because they know that they'll be exactly as okay as they simply are. And above all,
they don't need to take out their frustration on the backs of their children, that is, to
abuse them as weapons in the circumstances of a separation that has been perverted to a
theater of war.
With The Secondhand Man
I feel myself united with all the strong
women in the whole world, the women that haven't been included in the statisticians'
reports. I feel that it is time that we rise to protect the true meaning of
emancipation, namely, practicing partnership and love beyond ex-and-jump.
By that I don't mean that divorce and separation are generally wrong,
that a marriage must last forever and eternally and that for the benefit of the marriage
everything, even the most terrible humiliations must be endured. No, there are
situations in which a relationship must be dissolved without delay. I'm thinking
here of physical violence in the marriage, of emotional and physical cruelty and abuse, of
emotional and sexual exploitation, of neglect and lovelessness, and what other borderline
injuries there may be. >>Anybody who suffers from that deserves the undivided
support of society, not only as customary up to now women and children, but
also men.<< [note]
My accusation is not directed at people who dissolve their marriage or
marriage-like relationship. I pillory only the how. I pillory: that the
political and humanitarian power struggle, the excessive escalation of the expectation of
achievement, and, in connection with that, the expectations of luxuries as well as the
labour- and gender war, have undermined family
life as well as the raising of children in a fashion that has become a steady
trickle-irrigation, stemming from all varieties of media, that has made the
life-philosophy "The obligations to the others, the rights to me," into a
That this form of education doesn't lead to stronger personalities but,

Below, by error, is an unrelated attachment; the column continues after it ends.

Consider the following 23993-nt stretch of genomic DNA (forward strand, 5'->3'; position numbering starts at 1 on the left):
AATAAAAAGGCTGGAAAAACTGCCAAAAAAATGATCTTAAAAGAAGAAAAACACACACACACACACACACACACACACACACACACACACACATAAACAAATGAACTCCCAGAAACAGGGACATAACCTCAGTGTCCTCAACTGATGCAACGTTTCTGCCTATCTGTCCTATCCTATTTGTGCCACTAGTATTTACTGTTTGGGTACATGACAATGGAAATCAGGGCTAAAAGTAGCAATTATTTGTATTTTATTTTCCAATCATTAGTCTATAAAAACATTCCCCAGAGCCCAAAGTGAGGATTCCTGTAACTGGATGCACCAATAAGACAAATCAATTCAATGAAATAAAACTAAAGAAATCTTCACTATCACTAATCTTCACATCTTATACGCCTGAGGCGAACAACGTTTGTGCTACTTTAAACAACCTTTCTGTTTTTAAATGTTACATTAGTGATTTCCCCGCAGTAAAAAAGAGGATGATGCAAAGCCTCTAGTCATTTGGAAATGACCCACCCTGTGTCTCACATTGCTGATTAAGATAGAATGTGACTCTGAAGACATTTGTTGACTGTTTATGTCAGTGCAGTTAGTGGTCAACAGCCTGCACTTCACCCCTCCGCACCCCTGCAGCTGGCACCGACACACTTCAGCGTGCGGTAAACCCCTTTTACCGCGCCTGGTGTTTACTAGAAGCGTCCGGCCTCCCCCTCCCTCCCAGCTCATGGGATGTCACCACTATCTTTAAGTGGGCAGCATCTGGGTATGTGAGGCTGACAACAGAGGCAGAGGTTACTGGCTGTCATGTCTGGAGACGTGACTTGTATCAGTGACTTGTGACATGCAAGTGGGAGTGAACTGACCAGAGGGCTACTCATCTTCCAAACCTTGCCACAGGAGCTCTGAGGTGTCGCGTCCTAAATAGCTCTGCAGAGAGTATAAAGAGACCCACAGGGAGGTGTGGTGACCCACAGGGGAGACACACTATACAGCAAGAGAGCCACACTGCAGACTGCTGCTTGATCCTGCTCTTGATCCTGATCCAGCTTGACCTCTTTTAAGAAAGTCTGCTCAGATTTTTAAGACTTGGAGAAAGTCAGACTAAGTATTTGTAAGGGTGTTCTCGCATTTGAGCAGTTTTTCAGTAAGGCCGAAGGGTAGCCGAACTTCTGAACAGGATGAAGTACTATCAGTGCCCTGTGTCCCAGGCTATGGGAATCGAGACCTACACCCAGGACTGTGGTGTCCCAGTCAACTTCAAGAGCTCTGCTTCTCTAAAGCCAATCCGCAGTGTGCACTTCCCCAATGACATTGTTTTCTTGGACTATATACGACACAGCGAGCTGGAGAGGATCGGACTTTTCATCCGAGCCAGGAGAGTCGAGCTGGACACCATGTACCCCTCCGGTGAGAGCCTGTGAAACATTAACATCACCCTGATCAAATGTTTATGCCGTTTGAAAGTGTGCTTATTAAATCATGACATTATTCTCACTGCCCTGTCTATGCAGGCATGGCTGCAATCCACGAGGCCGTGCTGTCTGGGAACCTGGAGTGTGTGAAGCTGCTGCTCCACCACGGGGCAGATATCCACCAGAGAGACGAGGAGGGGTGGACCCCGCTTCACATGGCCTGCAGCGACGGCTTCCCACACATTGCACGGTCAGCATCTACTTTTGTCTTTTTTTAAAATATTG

instead, to uninhibited egoists who are no longer capable, or barely so, to form lasting
relationships is obvious from the divorce rate.
I don't deny that separation and divorce comprise a heavy burden, which
especially in the first stage of separation may lead to uncontrolled actions.
Nevertheless, I'm firmly convinced that a woman with inner strength is in a position to
bring about a separation in a humanitarian, fair fashion; without wanting to destroy her
partner and to abuse their children as means to bring about the end. Even though
separation is painful and requires much labour of mourning, that brings about the
nurturing of at least a relaxed process of communication, if not even a friendly one, with
the most important man in the life of the common children. Women are proof even
today that this is possible. It is the intent of The Secondhand Man
it to become a matter of course.
Note: The wording of this last sentence is changed somewhat from the
original text as per the following instruction by the author:
The author asks the translator for this authorized change to the corresponding
sentence in the 1997 edition and declares to incorporate this new wording into a new
edition/official translation of her book, for the expressive emphasis of the unjustified
single-sidedness of the discussion of family violence.
Oberkirch, [Germany] May 21, 1999
translated by Walter H. Schneider